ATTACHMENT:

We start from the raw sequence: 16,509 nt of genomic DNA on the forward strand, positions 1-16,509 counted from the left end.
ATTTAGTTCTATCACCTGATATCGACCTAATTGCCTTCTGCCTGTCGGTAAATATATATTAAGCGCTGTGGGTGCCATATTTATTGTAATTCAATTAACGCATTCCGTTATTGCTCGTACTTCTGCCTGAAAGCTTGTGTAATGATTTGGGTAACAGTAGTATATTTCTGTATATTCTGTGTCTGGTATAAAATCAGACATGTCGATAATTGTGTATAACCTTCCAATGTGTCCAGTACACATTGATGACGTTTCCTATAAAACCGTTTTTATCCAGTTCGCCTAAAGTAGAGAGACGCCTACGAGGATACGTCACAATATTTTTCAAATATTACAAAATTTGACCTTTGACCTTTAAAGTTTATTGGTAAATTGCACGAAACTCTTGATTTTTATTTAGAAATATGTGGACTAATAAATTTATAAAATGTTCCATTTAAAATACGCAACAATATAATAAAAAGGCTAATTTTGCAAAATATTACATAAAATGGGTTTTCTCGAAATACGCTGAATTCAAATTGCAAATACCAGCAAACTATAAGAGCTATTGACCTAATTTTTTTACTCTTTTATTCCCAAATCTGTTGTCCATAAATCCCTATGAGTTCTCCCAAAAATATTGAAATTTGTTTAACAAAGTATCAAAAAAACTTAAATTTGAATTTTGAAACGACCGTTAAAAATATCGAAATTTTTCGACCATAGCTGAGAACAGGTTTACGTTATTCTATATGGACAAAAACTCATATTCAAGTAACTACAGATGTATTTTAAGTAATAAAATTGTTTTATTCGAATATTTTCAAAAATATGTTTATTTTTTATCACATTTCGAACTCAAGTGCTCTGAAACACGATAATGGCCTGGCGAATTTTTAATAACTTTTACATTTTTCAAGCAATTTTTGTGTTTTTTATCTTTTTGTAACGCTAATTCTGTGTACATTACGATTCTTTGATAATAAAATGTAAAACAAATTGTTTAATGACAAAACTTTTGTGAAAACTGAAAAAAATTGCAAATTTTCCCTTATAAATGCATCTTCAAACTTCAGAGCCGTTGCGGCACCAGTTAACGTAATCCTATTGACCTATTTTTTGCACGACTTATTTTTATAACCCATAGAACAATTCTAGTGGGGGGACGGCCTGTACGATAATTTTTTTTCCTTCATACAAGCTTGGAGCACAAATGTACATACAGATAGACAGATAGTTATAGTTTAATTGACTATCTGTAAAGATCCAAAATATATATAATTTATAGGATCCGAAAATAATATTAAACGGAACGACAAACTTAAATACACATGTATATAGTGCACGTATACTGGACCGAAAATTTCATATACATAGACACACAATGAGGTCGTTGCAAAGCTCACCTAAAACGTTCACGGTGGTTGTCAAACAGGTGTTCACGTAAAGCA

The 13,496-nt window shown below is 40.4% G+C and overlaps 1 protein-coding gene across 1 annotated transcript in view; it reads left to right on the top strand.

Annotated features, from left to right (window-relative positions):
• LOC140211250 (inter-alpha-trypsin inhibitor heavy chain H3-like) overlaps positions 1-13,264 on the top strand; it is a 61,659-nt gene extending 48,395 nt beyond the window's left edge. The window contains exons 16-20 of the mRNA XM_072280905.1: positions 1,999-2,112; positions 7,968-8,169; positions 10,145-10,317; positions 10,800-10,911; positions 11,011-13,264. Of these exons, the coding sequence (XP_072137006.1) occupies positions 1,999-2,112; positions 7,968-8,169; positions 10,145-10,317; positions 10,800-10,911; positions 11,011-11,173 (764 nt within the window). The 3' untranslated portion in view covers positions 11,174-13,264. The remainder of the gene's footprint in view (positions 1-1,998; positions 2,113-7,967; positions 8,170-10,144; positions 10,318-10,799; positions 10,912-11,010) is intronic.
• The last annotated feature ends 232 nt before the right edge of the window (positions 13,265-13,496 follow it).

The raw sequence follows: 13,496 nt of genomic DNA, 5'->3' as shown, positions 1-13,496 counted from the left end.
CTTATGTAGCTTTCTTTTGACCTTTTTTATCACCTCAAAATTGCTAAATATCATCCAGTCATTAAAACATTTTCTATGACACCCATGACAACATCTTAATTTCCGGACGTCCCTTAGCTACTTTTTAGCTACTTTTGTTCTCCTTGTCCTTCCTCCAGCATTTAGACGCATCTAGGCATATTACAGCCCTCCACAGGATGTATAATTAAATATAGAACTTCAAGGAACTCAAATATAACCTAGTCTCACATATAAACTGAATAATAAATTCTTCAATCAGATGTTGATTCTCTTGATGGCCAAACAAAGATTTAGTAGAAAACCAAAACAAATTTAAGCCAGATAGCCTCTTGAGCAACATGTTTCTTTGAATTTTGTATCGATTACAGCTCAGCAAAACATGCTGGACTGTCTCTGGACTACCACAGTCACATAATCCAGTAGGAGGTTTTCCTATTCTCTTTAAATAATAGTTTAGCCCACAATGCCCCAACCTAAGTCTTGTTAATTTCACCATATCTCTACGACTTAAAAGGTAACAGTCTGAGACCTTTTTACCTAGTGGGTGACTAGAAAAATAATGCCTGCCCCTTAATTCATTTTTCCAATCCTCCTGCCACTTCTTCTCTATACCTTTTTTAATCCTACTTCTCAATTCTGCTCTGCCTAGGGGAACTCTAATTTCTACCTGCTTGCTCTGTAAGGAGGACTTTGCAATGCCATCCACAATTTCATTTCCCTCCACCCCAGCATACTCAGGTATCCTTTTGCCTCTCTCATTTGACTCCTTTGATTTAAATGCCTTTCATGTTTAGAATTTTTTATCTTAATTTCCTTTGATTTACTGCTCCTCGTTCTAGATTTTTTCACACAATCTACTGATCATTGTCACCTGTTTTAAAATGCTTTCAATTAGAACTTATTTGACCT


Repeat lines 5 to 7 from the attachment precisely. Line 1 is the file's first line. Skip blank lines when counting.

• LOC140211250 (inter-alpha-trypsin inhibitor heavy chain H3-like) overlaps positions 1-13,264 on the top strand; it is a 61,659-nt gene extending 48,395 nt beyond the window's left edge. The window contains exons 16-20 of the mRNA XM_072280905.1: positions 1,999-2,112; positions 7,968-8,169; positions 10,145-10,317; positions 10,800-10,911; positions 11,011-13,264. Of these exons, the coding sequence (XP_072137006.1) occupies positions 1,999-2,112; positions 7,968-8,169; positions 10,145-10,317; positions 10,800-10,911; positions 11,011-11,173 (764 nt within the window). The 3' untranslated portion in view covers positions 11,174-13,264. The remainder of the gene's footprint in view (positions 1-1,998; positions 2,113-7,967; positions 8,170-10,144; positions 10,318-10,799; positions 10,912-11,010) is intronic.
• The last annotated feature ends 232 nt before the right edge of the window (positions 13,265-13,496 follow it).

The raw sequence follows: 13,496 nt of genomic DNA, 5'->3' as shown, positions 1-13,496 counted from the left end.